".....denotes a kind of oven, open and narrow at the top, wide at the bottom, in the bottom of which fire is lighted, and in which the bread, in the form of flat cakes, is generally stuck on the sides for baking. This is also made in the same shape by making a hole in the earth. This is a sort of brazier."
 The Grand Qur'aan has, however, exposed its meanings by using it in the scene of actual happenings.
Therefore/in response We communicated to him that, "you skillfully make the ship before Our eyes, and as per Our communication/instructions. Thereby, when Our command is reached and the "Geyser" of area turbulently gushes forth, thereat/at that point in time you enter in the ship from all pairing plants/mammals, that you have; And you should not address Me about those who have committed wrong. Indeed they are the ones who are to be drowned. [23:27]

If the word referred to a known volcano in the area who would he understand the mystery of ship floating in lave and people drowining in lava erupted from volcano?

Allah, the Exalted does not pose puzzles to the Messengers to solve at their own. All the words indicate only ghussing forth of water from the known and understood geyser of their area. The phenomenon and shape of geyser is quite similar as that of underpitched Tanour in villages of most of the countries. Further, it is evident that ghussing forth of water was not something that created for them a state of panic. He was told to upload things in the ship at the point in time when the water has ghushed forth. The people were also not in panicy state which is evident from the reply of his son. But he was not aware that this time how much water is going to come up, suddenly a wave came between both two, resulting in drowning of his son before his eyes, obviously when the ship had started sailing slowly and gradually. The ship will start sailing only when sufficient water has gathered in the valley. The first ship was manufactured by Noah alahissalam under direct supervision of Allah, the Exalted. The Grand Qur'aan in fact vieos the scene if we are not lost in the bewilderment of ice age.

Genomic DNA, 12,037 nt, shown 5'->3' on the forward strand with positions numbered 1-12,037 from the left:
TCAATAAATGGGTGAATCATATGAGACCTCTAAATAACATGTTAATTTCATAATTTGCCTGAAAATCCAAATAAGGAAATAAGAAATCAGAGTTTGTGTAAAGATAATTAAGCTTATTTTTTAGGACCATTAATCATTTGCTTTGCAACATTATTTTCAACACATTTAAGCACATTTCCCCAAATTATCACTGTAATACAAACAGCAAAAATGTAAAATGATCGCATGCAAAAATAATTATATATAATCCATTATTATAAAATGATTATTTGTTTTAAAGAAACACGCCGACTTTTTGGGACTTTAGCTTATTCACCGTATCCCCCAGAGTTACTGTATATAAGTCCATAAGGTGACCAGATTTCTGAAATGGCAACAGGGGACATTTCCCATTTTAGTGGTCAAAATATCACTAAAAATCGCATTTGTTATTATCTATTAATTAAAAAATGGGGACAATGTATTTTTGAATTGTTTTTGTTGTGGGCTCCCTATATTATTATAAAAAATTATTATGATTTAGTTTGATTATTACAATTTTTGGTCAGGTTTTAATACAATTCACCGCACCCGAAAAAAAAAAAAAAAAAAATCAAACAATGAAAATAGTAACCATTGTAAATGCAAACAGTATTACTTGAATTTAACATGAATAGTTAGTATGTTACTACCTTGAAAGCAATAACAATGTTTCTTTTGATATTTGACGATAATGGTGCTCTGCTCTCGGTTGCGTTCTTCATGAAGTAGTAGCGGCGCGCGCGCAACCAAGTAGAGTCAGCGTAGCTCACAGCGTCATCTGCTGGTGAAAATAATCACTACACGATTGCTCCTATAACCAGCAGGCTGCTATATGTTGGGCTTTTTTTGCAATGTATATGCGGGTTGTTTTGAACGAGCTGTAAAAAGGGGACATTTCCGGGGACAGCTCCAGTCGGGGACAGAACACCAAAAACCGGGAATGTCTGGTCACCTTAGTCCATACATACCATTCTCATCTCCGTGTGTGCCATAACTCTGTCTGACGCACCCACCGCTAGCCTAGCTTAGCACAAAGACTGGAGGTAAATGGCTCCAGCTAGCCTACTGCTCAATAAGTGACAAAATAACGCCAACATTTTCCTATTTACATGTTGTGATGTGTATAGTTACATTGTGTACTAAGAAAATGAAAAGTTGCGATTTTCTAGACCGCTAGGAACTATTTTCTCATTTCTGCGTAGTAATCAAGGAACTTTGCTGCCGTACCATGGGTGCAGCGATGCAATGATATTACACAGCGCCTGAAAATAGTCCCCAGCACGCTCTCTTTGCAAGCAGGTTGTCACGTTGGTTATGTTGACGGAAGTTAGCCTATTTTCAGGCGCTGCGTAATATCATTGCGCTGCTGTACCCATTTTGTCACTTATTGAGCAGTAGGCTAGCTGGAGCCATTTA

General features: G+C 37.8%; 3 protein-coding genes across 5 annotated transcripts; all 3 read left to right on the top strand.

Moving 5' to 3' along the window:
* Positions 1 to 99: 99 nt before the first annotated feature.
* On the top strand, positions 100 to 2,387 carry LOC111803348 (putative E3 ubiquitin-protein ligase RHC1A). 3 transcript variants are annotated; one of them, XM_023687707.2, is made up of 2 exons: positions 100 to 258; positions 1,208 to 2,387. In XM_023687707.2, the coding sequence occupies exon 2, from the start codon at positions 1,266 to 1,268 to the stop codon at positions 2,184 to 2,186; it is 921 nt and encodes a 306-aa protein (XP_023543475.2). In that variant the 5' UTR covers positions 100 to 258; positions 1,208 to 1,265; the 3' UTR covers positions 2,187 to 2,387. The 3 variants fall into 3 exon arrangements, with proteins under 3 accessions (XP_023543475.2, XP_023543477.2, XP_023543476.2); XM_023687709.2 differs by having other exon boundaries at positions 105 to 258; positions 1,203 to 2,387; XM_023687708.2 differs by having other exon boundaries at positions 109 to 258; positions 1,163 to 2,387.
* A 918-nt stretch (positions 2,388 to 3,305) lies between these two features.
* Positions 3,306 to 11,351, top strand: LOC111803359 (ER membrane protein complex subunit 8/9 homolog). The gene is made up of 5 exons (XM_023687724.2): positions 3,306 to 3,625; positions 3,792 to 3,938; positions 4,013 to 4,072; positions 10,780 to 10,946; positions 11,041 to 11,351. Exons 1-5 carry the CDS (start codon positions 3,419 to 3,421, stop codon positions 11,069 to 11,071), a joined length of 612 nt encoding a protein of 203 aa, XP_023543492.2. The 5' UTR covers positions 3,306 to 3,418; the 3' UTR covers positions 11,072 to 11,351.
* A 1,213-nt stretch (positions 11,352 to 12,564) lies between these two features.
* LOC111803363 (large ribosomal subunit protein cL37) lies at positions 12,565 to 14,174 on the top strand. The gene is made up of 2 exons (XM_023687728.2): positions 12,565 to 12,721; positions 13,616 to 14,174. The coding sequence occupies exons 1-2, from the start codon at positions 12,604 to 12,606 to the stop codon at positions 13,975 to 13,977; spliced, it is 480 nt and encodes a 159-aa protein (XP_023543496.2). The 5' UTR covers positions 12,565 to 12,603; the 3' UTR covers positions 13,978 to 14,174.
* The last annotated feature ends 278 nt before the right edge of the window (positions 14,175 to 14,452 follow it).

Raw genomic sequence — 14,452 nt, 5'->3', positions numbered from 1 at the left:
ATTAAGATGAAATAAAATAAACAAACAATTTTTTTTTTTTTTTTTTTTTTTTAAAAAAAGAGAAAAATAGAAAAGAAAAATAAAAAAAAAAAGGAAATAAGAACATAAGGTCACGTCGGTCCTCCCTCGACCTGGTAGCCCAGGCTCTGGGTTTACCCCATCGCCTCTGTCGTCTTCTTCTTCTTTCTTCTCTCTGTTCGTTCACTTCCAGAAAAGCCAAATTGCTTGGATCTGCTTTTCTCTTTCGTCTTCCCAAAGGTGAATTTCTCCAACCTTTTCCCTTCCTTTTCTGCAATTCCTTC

People drown in water not oven



theNabster

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Re: التَّنُّورُ meanings and perception-"The Geyser"
« Reply #4 on: December 16, 2011, 09:54:12 AM »
Peace Bros Mazhar and pazuzu,

and thanks for very enlightening clarifications, masha' a Allah...

may I add this:

in colloquial Arabic, "tufa'ur" also means "emitting vapours"...

youssef4342

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Re: التَّنُّورُ meanings and perception-"The Geyser"
« Reply #5 on: December 16, 2011, 11:29:46 AM »
There were dozens of lakes and rivers, which indicates that some 10,000 to 8,000 years ago, Arabia was very different from what it is today. The peninsula underwent a dramatic change in its climate and geography, as vast expanses of land, once covered with lush forests and grassy plains gradually started to turn into deserts. These green expanses began receding, and are now limited to the mountainous south western region of Asir and Yemen, along the Red Sea coast.